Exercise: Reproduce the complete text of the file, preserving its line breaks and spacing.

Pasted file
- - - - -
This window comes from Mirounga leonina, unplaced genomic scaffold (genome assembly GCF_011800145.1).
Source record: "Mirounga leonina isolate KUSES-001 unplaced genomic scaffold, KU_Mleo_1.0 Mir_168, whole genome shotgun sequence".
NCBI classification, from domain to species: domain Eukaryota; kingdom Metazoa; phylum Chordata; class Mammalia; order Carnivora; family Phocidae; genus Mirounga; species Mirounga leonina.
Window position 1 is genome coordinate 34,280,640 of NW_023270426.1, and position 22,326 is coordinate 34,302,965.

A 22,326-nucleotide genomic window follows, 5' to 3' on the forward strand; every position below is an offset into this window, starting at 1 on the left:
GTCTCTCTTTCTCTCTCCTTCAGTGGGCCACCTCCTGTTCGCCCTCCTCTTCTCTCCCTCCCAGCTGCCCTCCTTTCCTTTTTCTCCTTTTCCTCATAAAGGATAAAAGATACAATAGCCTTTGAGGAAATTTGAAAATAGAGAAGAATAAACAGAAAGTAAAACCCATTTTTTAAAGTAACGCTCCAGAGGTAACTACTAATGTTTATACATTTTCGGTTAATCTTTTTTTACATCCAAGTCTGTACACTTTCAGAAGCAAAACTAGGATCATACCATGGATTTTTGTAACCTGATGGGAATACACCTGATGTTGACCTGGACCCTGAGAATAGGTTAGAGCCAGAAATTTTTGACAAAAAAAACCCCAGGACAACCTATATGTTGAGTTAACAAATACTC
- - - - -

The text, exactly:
This window comes from Mirounga leonina, unplaced genomic scaffold (genome assembly GCF_011800145.1).
Source record: "Mirounga leonina isolate KUSES-001 unplaced genomic scaffold, KU_Mleo_1.0 Mir_168, whole genome shotgun sequence".
NCBI classification, from domain to species: domain Eukaryota; kingdom Metazoa; phylum Chordata; class Mammalia; order Carnivora; family Phocidae; genus Mirounga; species Mirounga leonina.
Window position 1 is genome coordinate 34,280,640 of NW_023270426.1, and position 22,326 is coordinate 34,302,965.

A 22,326-nucleotide genomic window follows, 5' to 3' on the forward strand; every position below is an offset into this window, starting at 1 on the left:
GTCTCTCTTTCTCTCTCCTTCAGTGGGCCACCTCCTGTTCGCCCTCCTCTTCTCTCCCTCCCAGCTGCCCTCCTTTCCTTTTTCTCCTTTTCCTCATAAAGGATAAAAGATACAATAGCCTTTGAGGAAATTTGAAAATAGAGAAGAATAAACAGAAAGTAAAACCCATTTTTTAAAGTAACGCTCCAGAGGTAACTACTAATGTTTATACATTTTCGGTTAATCTTTTTTTACATCCAAGTCTGTACACTTTCAGAAGCAAAACTAGGATCATACCATGGATTTTTGTAACCTGATGGGAATACACCTGATGTTGACCTGGACCCTGAGAATAGGTTAGAGCCAGAAATTTTTGACAAAAAAAACCCCAGGACAACCTATATGTTGAGTTAACAAATACTC